EDITORIAL: Symbols

Flag represents freedom, and freedom matters most

Today is Flag Day. Created by presidential decree in 1916, it commemorates the June 14, 1777 date on which the Second Continental Congress passed a resolution designating the Stars and Stripes as the official standard of the United States of America.

Normally, Flag Day is considered one of our minor holidays; few people get the day off and it’s often given less consideration than Memorial Day or perhaps even Presidents’ Day. We might not see many Flag Day mattress sales. This year, however, the day comes amid renewed debate over protests involving the flag, specifically some NFL players’ decision to sit or kneel during the national anthem and presentation of colors to protest police brutality and racial injustice during the 2016 season.

President Trump and others decried the protests as a show of disrespect to the flag, and the NFL and team owners forbade the practice after several games. In the wake of last month’s death of George Floyd while in custody of Minneapolis police, the issue has been resurrected. Several players have announced that they would renew their protests when the season begins, despite the ban, and NFL Commissioner Roger Goodell recently announced that the league was wrong to impose it.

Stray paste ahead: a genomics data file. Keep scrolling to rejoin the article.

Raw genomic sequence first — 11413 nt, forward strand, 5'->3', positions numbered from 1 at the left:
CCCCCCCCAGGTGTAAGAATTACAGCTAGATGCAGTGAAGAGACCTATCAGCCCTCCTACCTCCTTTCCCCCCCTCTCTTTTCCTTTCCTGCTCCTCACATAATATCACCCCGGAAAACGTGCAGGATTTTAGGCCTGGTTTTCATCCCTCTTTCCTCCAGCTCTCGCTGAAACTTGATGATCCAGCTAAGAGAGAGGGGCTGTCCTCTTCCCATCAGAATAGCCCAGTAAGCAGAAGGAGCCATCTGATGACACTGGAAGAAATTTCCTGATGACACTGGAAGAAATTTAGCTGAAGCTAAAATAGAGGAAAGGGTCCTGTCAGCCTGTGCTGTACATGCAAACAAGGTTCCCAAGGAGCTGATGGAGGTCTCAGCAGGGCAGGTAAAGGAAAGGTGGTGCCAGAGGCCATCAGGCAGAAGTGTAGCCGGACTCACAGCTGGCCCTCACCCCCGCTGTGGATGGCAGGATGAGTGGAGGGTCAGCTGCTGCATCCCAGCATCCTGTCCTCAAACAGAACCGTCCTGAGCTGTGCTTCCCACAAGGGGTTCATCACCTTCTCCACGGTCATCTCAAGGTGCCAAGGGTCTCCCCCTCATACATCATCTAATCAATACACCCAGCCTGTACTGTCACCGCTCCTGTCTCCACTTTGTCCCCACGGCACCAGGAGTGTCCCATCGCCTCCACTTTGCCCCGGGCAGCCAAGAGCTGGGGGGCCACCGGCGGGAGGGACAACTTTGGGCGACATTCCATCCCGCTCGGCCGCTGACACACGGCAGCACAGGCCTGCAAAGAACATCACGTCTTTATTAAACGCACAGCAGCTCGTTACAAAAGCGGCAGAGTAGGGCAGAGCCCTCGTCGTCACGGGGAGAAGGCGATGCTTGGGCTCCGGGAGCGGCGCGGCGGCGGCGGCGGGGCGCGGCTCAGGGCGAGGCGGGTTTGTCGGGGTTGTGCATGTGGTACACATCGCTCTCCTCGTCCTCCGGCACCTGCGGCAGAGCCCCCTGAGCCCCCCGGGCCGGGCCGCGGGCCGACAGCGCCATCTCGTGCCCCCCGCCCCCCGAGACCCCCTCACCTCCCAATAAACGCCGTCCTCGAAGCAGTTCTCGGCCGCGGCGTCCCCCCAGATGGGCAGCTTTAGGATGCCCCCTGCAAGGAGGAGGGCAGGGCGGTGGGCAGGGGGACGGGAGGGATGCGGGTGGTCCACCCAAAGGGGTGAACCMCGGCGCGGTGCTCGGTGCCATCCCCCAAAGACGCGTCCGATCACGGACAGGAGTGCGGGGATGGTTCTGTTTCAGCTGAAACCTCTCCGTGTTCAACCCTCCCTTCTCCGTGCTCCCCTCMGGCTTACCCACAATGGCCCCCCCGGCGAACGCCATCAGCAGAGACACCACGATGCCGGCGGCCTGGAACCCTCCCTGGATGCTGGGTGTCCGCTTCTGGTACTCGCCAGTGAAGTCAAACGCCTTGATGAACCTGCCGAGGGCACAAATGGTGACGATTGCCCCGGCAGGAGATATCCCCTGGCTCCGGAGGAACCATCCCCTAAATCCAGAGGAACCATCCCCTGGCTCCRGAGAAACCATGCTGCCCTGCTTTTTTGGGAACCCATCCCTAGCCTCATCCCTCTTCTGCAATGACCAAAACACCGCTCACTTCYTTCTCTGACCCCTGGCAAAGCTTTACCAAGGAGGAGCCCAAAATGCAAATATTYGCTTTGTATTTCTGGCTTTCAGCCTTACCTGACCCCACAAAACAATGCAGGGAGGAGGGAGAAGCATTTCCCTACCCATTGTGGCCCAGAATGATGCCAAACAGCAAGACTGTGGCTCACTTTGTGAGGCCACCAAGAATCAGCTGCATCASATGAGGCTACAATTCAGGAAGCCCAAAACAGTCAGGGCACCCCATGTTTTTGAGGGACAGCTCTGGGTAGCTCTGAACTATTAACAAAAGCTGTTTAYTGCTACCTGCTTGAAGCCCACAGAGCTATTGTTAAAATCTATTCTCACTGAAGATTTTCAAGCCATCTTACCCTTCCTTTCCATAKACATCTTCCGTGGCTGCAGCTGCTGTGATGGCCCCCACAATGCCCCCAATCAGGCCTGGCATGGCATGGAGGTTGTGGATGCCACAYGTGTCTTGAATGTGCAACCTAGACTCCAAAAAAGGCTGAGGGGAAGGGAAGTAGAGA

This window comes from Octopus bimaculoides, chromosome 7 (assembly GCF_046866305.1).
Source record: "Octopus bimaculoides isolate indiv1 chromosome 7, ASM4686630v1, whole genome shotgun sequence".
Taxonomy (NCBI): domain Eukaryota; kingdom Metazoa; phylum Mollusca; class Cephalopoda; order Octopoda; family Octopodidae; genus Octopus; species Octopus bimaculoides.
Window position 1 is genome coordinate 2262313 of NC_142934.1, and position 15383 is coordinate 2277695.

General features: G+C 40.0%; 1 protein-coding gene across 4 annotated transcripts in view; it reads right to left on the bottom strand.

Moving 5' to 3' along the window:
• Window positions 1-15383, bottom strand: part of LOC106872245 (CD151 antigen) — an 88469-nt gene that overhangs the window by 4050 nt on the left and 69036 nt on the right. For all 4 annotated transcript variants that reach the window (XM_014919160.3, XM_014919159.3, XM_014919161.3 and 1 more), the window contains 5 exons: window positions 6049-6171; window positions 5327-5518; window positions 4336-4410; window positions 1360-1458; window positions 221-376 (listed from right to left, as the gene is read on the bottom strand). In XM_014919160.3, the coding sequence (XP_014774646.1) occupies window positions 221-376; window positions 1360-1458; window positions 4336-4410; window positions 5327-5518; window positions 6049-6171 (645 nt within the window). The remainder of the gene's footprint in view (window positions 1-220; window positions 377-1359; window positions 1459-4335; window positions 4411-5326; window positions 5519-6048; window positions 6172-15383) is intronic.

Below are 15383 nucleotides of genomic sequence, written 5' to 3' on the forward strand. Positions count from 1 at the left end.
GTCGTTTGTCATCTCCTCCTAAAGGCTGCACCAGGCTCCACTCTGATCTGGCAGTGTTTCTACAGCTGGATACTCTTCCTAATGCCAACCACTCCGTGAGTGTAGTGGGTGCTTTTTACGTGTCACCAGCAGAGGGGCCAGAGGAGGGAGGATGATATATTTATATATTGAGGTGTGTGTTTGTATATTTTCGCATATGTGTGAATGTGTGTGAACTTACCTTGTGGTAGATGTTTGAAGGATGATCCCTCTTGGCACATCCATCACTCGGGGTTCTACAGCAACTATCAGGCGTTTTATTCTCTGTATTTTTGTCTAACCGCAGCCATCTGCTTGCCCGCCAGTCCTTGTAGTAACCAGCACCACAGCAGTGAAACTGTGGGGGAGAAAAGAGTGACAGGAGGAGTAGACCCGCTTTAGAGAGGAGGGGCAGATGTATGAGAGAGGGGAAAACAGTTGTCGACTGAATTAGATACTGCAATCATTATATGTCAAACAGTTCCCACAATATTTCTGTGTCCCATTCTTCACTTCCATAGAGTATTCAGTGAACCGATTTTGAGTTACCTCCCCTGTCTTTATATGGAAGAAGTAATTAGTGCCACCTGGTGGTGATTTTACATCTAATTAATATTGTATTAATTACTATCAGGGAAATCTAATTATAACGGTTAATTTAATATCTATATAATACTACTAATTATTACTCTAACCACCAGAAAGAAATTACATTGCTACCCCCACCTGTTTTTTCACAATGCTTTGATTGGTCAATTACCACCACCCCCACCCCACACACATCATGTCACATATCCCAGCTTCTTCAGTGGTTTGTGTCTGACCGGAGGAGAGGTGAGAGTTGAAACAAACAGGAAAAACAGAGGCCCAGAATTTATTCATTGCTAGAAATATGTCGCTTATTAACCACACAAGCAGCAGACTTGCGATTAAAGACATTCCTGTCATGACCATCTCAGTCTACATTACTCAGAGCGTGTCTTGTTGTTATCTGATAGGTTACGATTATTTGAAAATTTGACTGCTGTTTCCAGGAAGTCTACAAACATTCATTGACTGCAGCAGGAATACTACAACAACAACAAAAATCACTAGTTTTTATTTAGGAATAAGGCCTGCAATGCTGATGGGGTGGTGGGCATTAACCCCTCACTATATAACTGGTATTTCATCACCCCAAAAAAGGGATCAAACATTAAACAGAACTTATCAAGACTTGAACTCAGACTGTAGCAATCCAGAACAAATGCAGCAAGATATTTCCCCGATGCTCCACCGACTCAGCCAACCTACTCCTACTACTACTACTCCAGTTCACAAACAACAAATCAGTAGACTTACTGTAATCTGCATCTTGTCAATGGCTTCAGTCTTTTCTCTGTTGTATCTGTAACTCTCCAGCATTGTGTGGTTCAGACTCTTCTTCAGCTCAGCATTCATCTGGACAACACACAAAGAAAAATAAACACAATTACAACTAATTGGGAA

Many people still insist that such protests are a disgrace; some people have issued posts on social media threatening to attack — even kill — anyone they see disrespecting the flag.

Kneeling when the flag is presented pales in comparison to the flag burnings that occurred as opposition to the Vietnam War grew in the 1960s and 1970s. Still any show of disrespect stirs deep visceral reactions among many Americans, even many who recognize it as a valid act of protest. That is why flag burning is so common among anti-American protests in other countries; people know the act will hit a nerve with people who grew up pledging allegiance to the flag to start each school day.

We must remember, however, that the flag is a symbol. It’s a symbol of our great country and all its features. It represents our government and our way of life; it represents our beliefs and our goals, such as relative freedom, equal opportunity and individual respect — goals we always pursue even if we might not always achieve them. It represents our rights, including our right to express our opinions and to protest — even to the point of burning the symbol itself.

Those rights and freedoms are what are important. Our flag, which represents them, can never take precedence over them.

A symbol can never be more important than that which it symbolizes. If we begin banning protests that include the flag or any of our other national symbols, we violate the very rights they represent. We cheapen the symbols by doing so.

In the end, criminalizing disrespect for the flag is a greater defilement than a simple genuflection made during its presentation.

We honor our flag more by respecting the freedoms and rights that give it meaning. Defending those rights, even if it sacrifices the flag itself, only gives it more strength.